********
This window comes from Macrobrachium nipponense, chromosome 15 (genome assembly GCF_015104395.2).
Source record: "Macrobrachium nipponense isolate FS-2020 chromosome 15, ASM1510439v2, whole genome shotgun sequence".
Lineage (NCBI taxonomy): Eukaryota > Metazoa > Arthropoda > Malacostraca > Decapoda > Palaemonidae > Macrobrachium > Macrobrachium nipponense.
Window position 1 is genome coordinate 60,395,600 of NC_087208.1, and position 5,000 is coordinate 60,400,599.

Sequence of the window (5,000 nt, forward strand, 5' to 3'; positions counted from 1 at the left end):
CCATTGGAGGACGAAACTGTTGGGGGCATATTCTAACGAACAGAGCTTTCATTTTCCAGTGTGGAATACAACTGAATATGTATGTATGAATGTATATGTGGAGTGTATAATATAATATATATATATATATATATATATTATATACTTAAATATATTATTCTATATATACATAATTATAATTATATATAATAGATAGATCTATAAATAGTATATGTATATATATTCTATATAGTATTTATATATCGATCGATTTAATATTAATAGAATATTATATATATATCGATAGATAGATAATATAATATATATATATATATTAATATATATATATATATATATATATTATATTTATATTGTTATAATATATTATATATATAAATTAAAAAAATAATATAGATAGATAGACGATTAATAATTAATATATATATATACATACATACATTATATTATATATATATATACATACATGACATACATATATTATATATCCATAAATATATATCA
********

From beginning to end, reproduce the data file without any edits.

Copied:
This window comes from Macrobrachium nipponense, chromosome 15 (genome assembly GCF_015104395.2).
Source record: "Macrobrachium nipponense isolate FS-2020 chromosome 15, ASM1510439v2, whole genome shotgun sequence".
Lineage (NCBI taxonomy): Eukaryota > Metazoa > Arthropoda > Malacostraca > Decapoda > Palaemonidae > Macrobrachium > Macrobrachium nipponense.
Window position 1 is genome coordinate 60,395,600 of NC_087208.1, and position 5,000 is coordinate 60,400,599.

Sequence of the window (5,000 nt, forward strand, 5' to 3'; positions counted from 1 at the left end):
CCATTGGAGGACGAAACTGTTGGGGGCATATTCTAACGAACAGAGCTTTCATTTTCCAGTGTGGAATACAACTGAATATGTATGTATGAATGTATATGTGGAGTGTATAATATAATATATATATATATATATATATATTATATACTTAAATATATTATTCTATATATACATAATTATAATTATATATAATAGATAGATCTATAAATAGTATATGTATATATATTCTATATAGTATTTATATATCGATCGATTTAATATTAATAGAATATTATATATATATCGATAGATAGATAATATAATATATATATATATATTAATATATATATATATATATATATATTATATTTATATTGTTATAATATATTATATATATAAATTAAAAAAATAATATAGATAGATAGACGATTAATAATTAATATATATATATACATACATACATTATATTATATATATATATACATACATGACATACATATATTATATATCCATAAATATATATCA